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Law school and university namesakes stir up controversial pasts

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At UC Hastings, Faigman assembled a committee to consider the law school’s use of Hastings’ name. He’s also hired a historian for $10,000 to write about the man’s character and actions, as well as the period in which he lived. “At this point in time, we do not anticipate that the name of the school will be changed. However, I do not want to prejudge what the history tells us, or what the committee recommends,” Faigman says.

Robert Anderson, a University of Washington law professor who directs the school’s Native American Law Center, says he heard about Hastings’ history only recently. “I knew Indians had been murdered regularly throughout the country, but I hadn’t heard of civil efforts to hunt down California Indians,” says Anderson, a member of the Bois Fort Band of the Minnesota Chippewa Tribe. “It’s pretty shameful to have a school named after someone who carried out these activities. It’s kind of a slap in the face to all Indian people in California.”

Benjamin Madley, an associate history professor at UCLA, drew recent attention to Hastings’ actions in his book, An American Genocide: The United States and the California Indian Catastrophe, 1846–1873, in which he writes about eight vigilantes charged with killing Native Americans in the Napa and Sonoma regions. Hastings, who served as the California Supreme Court’s first chief justice, released the accused men on bail. None of the cases was ever tried.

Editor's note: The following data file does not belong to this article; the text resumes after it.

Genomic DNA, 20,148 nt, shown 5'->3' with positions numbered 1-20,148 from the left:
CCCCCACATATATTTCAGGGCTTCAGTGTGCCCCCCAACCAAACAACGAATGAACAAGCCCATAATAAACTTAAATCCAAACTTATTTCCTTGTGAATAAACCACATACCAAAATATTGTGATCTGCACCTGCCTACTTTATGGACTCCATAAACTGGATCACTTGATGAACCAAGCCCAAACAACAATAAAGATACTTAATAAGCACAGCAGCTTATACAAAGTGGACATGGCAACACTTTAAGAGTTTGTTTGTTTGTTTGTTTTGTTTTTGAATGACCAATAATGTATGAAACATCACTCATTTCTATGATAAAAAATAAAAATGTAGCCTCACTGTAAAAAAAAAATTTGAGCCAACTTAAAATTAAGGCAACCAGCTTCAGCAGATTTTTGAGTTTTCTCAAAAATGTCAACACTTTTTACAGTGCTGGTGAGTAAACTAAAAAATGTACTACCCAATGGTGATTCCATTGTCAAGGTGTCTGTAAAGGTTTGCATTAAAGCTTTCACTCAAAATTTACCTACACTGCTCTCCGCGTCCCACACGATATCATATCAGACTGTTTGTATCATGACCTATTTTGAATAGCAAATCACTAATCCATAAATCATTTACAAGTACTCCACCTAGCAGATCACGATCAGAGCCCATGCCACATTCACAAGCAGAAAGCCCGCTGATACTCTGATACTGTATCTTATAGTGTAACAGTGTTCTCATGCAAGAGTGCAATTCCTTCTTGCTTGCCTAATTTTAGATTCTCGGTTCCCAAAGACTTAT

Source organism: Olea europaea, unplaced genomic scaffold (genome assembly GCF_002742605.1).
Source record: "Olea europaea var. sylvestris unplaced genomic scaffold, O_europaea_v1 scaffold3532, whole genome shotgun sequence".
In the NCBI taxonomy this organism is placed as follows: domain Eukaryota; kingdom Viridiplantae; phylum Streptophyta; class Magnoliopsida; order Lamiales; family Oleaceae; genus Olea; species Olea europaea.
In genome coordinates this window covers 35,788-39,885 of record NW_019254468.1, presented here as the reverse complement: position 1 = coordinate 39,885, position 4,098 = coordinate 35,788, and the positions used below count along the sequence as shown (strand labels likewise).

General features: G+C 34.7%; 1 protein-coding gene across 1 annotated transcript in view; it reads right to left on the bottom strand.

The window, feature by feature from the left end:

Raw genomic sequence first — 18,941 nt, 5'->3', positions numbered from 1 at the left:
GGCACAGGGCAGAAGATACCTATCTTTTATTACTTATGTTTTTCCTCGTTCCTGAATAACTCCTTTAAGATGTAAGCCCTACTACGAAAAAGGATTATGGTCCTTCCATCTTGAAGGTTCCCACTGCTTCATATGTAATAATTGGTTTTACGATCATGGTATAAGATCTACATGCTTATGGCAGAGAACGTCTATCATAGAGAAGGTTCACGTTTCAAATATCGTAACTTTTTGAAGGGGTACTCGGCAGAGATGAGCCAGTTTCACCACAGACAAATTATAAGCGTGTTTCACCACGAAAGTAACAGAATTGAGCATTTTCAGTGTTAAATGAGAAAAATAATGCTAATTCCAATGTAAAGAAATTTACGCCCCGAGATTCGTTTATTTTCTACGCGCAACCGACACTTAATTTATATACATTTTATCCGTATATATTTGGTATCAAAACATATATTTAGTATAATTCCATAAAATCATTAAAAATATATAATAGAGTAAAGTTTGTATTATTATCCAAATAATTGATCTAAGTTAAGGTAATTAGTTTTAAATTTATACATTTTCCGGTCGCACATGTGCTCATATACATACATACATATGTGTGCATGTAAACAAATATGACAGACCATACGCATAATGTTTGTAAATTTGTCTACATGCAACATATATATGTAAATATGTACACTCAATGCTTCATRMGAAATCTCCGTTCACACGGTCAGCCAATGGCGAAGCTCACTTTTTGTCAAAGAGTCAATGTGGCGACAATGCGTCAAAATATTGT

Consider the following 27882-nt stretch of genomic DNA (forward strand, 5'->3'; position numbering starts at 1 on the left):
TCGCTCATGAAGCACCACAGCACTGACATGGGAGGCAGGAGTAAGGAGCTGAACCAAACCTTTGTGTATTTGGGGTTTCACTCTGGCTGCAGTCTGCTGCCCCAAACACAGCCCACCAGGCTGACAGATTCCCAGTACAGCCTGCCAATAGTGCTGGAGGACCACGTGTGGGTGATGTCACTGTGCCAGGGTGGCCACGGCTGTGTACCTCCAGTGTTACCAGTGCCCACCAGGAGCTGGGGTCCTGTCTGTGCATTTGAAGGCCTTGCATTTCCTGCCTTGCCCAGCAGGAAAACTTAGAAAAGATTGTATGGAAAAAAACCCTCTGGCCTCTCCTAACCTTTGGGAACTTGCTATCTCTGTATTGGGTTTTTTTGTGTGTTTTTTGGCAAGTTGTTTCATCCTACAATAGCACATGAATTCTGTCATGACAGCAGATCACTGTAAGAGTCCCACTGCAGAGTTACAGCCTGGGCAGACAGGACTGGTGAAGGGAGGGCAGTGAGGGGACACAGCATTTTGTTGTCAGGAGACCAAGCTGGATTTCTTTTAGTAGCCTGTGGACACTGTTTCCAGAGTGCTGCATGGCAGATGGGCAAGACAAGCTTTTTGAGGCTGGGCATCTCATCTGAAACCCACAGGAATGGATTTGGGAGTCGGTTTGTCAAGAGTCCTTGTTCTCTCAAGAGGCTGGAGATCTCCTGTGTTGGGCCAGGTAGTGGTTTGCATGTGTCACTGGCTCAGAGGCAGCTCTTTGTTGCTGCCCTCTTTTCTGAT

His research also found that Hastings organized a group known as the Eel River Rangers, which killed hundreds of California Indians.

“As I speculated in the book, I think he probably wanted to protect his investments in horses and cattle on his Eden Valley ranch,” Madley says.


Indeed, finding someone from that time period who had the means to fund a law school yet didn’t abuse people to make a fortune would be difficult, says Alfred Brophy, a University of Alabama law professor.

Brophy largely favors preserving institutions’ names so the past is not forgotten. “To some extent, schools are slow to make name changes. One reason I think they have had very difficult times with changing names is that they are controlled by people with a lot of money, who by and large are not very sympathetic,” Brophy says.

Others say that keeping names like Boalt and Hastings doesn’t set a good example for students.

“I believe that institutions have a responsibility to model good moral and ethical behavior for our students. A responsible institution of higher education cannot model standards of ethical behavior and basic human decency for students and alumni while condoning or turning a blind eye to atrocities committed by its namesake,” says John LaVelle, who directs the Indian Law Program at the University of New Mexico School of Law. A member of the Santee Sioux Nation, he’s also a Berkeley Law graduate and has no attachment to the Boalt name.

“I’m proud to have graduated from that law school. Now that I know the history of the name, I would not frame my pride around the name,” he says. “We can all have pride in a university without insisting on honoring a name that is associated with a very nefarious and racist past.”

Many public officials throughout the American West had opinions similar to those of Hastings and Boalt, and many white voters back then agreed with them, says John S.W. Park, an Asian-American studies professor at the University of California at Santa Barbara.

“White supremacy was so ingrained in American history that if we were to remove everyone who was a white supremacist, we’d be busy,” says Park.

He notes that two streets in San Francisco—Van Ness and Geary—are named after former mayors known for their racist views.

“I certainly don’t mourn the removal of a Confederate statue or the renaming of Boalt Hall,” he says. “But I also wouldn’t mind just teaching the very young kids in San Francisco that [James] Van Ness and [John] Geary were total racists. It’ll help them see that intersection in a new way.”

This article was published in the February 2018 issue of the ABA Journal with the title "What’s in a Name? For some law schools and universities, namesakes stir up controversial pasts."

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